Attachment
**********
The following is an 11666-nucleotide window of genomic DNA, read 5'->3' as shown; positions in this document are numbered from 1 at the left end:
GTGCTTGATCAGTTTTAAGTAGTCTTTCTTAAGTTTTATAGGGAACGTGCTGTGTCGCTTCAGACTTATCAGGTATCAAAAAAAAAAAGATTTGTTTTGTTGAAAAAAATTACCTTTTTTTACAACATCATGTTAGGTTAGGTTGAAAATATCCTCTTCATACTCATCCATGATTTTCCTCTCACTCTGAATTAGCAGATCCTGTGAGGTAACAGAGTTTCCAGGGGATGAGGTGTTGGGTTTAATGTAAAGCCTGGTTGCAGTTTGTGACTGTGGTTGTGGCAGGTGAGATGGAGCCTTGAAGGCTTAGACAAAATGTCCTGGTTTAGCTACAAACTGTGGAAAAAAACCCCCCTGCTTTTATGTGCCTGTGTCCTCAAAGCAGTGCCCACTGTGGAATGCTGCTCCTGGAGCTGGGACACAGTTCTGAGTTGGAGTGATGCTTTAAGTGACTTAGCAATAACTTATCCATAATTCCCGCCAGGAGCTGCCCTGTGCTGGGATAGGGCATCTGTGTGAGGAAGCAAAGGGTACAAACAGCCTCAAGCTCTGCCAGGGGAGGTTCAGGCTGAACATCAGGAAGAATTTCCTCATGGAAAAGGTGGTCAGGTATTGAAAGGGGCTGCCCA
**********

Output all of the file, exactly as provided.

The following is an 11666-nucleotide window of genomic DNA, read 5'->3' as shown; positions in this document are numbered from 1 at the left end:
GTGCTTGATCAGTTTTAAGTAGTCTTTCTTAAGTTTTATAGGGAACGTGCTGTGTCGCTTCAGACTTATCAGGTATCAAAAAAAAAAAGATTTGTTTTGTTGAAAAAAATTACCTTTTTTTACAACATCATGTTAGGTTAGGTTGAAAATATCCTCTTCATACTCATCCATGATTTTCCTCTCACTCTGAATTAGCAGATCCTGTGAGGTAACAGAGTTTCCAGGGGATGAGGTGTTGGGTTTAATGTAAAGCCTGGTTGCAGTTTGTGACTGTGGTTGTGGCAGGTGAGATGGAGCCTTGAAGGCTTAGACAAAATGTCCTGGTTTAGCTACAAACTGTGGAAAAAAACCCCCCTGCTTTTATGTGCCTGTGTCCTCAAAGCAGTGCCCACTGTGGAATGCTGCTCCTGGAGCTGGGACACAGTTCTGAGTTGGAGTGATGCTTTAAGTGACTTAGCAATAACTTATCCATAATTCCCGCCAGGAGCTGCCCTGTGCTGGGATAGGGCATCTGTGTGAGGAAGCAAAGGGTACAAACAGCCTCAAGCTCTGCCAGGGGAGGTTCAGGCTGAACATCAGGAAGAATTTCCTCATGGAAAAGGTGGTCAGGTATTGAAAGGGGCTGCCCA